Cherubic and slightly disheveled, bedecked in his I'm-a-rock-star-but-I-dress-like-a-bike-messenger finest, Fall Out Boy singer/guitarist Patrick Stump radiates a low-wattage, shy affability-in other words, you’d never know he was a rock star. “I find the whole thing hysterical,” he admits. “Rock stars are supposed to be thin and good looking. They’re supposed to wear eyeliner and get into trouble. They’re supposed to put naked pictures of themselves on the Internet.” He smiles and snaps his fingers. “Hey! I know one of those guys.”

Stump’s reference to his songwriting partner, Fall Out Boy bassist Pete Wentz, couldn’t be more unsubtle. And subtlety wouldn’t go very far in the land of Fall Out Boy, one of snarky, au courant lyrical put-downs and concision-challenged song titles (try "I Slept With Someone in Fall Out Boy and All I Got Was This Stupid Song Written About Me” on for size). Since the Chicago-based band (which also includes guitarist Joe Trohman and drummer Andrew Hurley) busted out a mega-hit with their major label debut, 2005’s From Under the Cork Tree, Stump, who favors Gibson Les Pauls  and SGs, says it’s been a challenge to write material that “can stimulate the group musically but still hit the audience dead-center. We throw out half the stuff we write. We’re fine for going for the throat, for being, you know, obvious, but it has to be our own kind of obvious.”

At close to two million copies sold since its release early this year, Fall Out Boy’s latest album, Infinity on High, has pleased the faithful. A tight, cogent affair, produced by longtime "fifth Fall Out Boy" Neal Avron (who helmed Cork Tree), with R&B hitmeister Babyface helming two cuts, it's a portrait of a band bravely refusing to surrender to success-induced stasis and rocking with winsome authority.

The group’s playful, erratic sense of rhythm, their herky-jerky hardcore-esque guitars, envelope rather than crush you. And as always, Wentz’s titles refuse to conform, as evidenced by tracks such as “I’m Like a Lawyer With the Way I’m Always Trying to Get You Off.” But the real revelation is Stump himself. On the funkified “This Ain't a Scene, It's an Arms Race" and the Keef-riff driven "The Take Over, The Breaks Over," he’s shed the last vestige of emo in his voice-the affected “yelping” style of singing that has become predictable and genre-specific- and now, whether expressing naked personal neediness or raging at public malfeasance, he’s gutsy, stirring, and altogether convincing. “Babyface really put me through my paces when it came to laying down vocals,” says Stump. “It was tough, too, but that’s okay. We never really learned many musical rules, guitar-wise or vocal-wise, so the opportunity to be schooled by a master was something I wasn’t going to pass up.”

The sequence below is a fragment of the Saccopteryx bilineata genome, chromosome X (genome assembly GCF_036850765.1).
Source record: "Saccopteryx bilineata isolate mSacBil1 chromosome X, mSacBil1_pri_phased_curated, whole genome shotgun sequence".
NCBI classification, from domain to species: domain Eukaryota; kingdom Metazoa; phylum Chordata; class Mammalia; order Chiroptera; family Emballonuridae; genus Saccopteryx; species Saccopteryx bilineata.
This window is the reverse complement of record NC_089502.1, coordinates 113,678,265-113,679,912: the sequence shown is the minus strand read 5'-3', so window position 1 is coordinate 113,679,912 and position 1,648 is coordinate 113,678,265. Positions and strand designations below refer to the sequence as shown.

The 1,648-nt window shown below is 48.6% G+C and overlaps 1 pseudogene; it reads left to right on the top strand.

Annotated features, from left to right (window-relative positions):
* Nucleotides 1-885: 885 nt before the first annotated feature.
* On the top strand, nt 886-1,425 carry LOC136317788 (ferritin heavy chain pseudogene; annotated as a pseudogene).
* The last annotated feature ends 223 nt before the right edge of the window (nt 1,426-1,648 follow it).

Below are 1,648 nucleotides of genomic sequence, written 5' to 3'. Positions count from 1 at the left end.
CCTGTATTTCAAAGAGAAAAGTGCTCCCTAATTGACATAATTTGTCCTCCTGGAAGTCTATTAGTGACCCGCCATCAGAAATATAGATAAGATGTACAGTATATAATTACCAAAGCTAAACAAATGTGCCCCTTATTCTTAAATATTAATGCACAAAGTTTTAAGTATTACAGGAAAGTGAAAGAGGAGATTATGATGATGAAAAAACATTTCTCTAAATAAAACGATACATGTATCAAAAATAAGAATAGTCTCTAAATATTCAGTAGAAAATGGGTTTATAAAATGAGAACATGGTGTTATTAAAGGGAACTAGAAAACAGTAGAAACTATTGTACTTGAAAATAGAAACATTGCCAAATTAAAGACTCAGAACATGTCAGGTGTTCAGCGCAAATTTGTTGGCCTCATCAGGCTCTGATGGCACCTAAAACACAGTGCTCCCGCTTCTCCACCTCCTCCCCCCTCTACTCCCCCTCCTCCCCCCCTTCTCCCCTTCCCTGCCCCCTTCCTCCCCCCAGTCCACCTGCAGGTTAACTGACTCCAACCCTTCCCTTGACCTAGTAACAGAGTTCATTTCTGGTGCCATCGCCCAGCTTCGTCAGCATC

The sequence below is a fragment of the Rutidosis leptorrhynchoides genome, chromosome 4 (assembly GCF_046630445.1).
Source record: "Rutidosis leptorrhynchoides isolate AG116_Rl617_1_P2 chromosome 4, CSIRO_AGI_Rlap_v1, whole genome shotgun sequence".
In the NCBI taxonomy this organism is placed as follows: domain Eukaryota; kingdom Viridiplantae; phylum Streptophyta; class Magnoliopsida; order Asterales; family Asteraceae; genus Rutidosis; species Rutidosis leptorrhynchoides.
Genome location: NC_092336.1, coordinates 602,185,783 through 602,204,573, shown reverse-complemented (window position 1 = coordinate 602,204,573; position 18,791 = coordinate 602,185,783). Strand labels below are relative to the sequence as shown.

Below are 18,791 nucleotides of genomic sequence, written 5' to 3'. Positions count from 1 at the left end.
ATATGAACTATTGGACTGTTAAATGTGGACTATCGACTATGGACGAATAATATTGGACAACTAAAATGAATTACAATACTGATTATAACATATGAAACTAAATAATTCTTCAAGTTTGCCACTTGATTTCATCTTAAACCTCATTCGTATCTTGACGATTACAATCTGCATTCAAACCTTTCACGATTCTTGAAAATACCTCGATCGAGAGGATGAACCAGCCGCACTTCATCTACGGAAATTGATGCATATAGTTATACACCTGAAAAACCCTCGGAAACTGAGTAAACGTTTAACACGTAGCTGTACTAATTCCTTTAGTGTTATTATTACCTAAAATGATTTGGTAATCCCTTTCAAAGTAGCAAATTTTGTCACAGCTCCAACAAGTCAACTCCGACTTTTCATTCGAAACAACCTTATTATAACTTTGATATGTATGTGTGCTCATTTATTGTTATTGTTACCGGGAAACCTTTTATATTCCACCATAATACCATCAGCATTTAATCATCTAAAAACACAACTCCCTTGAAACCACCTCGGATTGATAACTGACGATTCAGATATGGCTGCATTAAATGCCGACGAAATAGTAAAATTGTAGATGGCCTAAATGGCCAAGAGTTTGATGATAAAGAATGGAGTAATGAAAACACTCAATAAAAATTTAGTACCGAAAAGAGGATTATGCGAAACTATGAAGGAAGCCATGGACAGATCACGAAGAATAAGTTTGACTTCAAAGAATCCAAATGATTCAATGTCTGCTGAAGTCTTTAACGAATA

Fall Out Boy doesn’t seem to have a “lead” and “rhythm” guitarist in the traditional sense-do you agree?

Oh, yeah. I still do most of the rhythms, though. What usually happens is, I’ll lay down a basic rhythm part, but because I'm a drummer at heart, I don't play traditional rock rhythms; there's lots of little jagged hooks going on. And then Joe will have these big empty spaces where he’ll lay down tons of guitars and Johnny Marr-type atmospheric parts. You put all that together and it becomes huge; it’s a way bigger sound than if we were playing the same parts together.

Tell me about some of your guitar influences.

First off, I started as a drummer; I never intended to be a guitarist or a singer-things just worked out that way. When I switched to guitar I also had to start singing-it was the only way for me to try to write songs. When I picked up the guitar, I gravitated towards guys like Joe Pass. Now, Joe Pass could certainly play incredibly fast runs, but he had such taste and economy of style -- he didn't always blaze. That’s why I’m probably not a “traditional” guitarist, as you say: I’m holding back; I’m not always blazing. I’m definitely a “less is more” kind of guy.”